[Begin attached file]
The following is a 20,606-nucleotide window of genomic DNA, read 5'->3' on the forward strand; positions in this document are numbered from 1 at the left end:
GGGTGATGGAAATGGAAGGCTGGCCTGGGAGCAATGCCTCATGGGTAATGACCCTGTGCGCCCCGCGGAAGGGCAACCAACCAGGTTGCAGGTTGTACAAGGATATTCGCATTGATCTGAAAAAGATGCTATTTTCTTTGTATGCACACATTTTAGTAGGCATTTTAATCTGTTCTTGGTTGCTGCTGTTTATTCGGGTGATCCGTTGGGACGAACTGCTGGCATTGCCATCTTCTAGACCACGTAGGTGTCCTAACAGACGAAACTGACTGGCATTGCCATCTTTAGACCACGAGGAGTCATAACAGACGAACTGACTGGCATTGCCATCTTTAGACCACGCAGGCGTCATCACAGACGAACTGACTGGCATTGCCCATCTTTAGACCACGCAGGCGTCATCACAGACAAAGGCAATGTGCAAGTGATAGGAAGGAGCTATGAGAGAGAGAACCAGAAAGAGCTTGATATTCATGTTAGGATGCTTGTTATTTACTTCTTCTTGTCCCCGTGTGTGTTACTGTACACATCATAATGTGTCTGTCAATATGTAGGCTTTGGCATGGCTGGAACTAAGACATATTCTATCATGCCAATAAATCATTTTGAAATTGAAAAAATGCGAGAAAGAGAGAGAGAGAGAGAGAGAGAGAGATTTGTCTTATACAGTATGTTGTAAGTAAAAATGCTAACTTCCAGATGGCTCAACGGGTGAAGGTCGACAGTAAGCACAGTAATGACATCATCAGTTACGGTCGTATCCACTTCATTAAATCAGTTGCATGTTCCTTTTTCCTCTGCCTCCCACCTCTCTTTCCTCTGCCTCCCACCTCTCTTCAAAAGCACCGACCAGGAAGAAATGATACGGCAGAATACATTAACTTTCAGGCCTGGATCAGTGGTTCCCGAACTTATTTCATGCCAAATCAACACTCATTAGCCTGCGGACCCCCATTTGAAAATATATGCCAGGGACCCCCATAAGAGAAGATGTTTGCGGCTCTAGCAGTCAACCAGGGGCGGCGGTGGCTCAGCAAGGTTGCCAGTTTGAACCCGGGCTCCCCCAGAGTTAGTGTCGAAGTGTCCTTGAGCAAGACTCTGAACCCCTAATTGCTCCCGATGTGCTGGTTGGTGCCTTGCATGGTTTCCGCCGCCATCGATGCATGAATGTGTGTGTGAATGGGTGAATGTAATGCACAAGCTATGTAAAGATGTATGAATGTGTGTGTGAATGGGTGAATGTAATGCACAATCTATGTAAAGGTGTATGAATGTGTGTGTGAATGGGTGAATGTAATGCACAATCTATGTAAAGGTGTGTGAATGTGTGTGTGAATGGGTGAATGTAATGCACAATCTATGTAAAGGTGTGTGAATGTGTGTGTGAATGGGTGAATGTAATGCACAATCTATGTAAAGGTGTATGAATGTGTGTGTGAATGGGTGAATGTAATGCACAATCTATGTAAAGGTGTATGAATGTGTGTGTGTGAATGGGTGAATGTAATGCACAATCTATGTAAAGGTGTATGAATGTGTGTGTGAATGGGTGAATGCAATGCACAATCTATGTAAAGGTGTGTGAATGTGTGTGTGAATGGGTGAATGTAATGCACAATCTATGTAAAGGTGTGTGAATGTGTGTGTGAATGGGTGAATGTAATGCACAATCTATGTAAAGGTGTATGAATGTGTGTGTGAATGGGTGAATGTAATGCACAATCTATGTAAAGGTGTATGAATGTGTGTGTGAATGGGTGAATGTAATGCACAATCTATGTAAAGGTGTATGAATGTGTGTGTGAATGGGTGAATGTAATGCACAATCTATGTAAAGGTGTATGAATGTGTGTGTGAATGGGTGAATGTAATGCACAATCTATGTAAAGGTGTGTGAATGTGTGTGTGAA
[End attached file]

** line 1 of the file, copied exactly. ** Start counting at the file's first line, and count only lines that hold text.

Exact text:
The following is a 20,606-nucleotide window of genomic DNA, read 5'->3' on the forward strand; positions in this document are numbered from 1 at the left end: